When we talk about plantain mulching, we need to understand that organic matter is essential for plantain cultivation . External sources of mulch can consist of elephant grass (Pennisetum purpureum), which is rich in potassium, or cassava peelings, wood shavings, palm bunch refuse, dried weeds, kitchen refuse, and so on.
Collecting and transporting mulch are expensive in time and labor. The most convenient source consists of plants growing inside the plantain fields if they produce a great deal of organic matter without competing with the plantains.
Mulch itself is a layer of organic material, such as hay, cut grass or bagasse which is placed on the surface of the soil in order to conserve moisture in the soil, to hold down weeds, and eventually to improve the soil structure and fertility. Mulching is one of nature’s methods for treating soil in the forest and can be imitated by the skillful farmer.
Suitable mulch material can be obtained from trees which were slashed when the fields were cleared and which are growing again; or from a deep-rooted legume shrub called Flemingia congesta or F. macrophylla. F. congesta is seed drilled in the middle of the 3 m plantain alley. It can be difficult to establish, but from the second year onwards it grows vigorously. It can reach a height of approximately 2.5 to 3 m if left unpruned, but in the field it is cut back 4 times a year to a height of about 1.5 m.
The pruning’s are spread over the soil. Flemingia is not fertilized as it benefits from fixed nitrogen and leached fertilizers applied to the plantains. Grass growing between the plantains is not suitable as a mulch source because it competes with the plantains.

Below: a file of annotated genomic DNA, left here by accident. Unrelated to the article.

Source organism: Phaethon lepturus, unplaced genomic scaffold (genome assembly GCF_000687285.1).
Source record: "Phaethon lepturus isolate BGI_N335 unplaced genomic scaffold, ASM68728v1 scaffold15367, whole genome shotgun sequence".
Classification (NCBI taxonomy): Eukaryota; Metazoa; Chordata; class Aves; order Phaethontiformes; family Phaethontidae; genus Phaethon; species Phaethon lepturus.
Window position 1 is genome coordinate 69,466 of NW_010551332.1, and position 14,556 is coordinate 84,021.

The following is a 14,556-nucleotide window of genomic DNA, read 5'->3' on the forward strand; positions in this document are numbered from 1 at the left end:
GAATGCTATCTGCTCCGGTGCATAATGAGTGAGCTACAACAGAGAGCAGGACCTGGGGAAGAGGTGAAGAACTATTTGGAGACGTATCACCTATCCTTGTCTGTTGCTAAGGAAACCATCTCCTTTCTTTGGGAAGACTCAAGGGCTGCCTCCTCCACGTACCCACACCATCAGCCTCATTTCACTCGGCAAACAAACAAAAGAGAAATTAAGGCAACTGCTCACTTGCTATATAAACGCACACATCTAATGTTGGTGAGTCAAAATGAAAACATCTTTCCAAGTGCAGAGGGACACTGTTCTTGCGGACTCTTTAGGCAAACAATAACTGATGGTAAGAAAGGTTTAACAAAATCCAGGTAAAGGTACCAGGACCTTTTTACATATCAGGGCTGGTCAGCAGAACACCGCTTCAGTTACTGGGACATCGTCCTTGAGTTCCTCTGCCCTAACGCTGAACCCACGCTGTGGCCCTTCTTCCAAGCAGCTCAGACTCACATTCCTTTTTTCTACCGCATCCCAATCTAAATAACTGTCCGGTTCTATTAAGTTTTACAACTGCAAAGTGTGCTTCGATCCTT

Organic matter is essential for plantain cultivation if the field is to be very productive for a long time. A high level of organic matter in the soil is beneficial because it stimulates root development, improves soil drainage, de- creases soil temperature fluctuations, and increases soil porosity and biological life.
Organic matter decays under the influence of microorganisms in the soil, heavy rainfall and high soil temperature. The amount of organic matter will gradually decrease once the field has been cleared and cause a decrease in yield. Therefore newly established plantains which receive only fertilizer will produce a high yield only in the first year. In the second year the yield will drop because the organic matter will have decomposed.
Read Also: Managing the Fallow Period in Plantains
To compensate for this continuous decrease in the amount of organic matter, the field needs mulch from plants and / or manure from animals. There are many sources of mulch. It can be either carried into the field or produced between the plants; but to be effective, it should cover the soil completely.
Once the field is mulched, weeds are controlled and the topsoil is protected against heavy rainfall and intense sun- shine. Poultry, pigs and cows produce suitable manure which is applied only at the base of the mat.
Advantages of Plantain Mulching
Plants that are mulched are protected from harsh temperatures including plantains / bananas. The mulch keeps the soil cooler. This is especially helpful in hot climates. The mulch stops the hot, drying sun and winds from penetrating the soil and thus conserves soil moisture and coolness. The layer of mulch also protects the soil from erosion, caused by wind and heavy rains.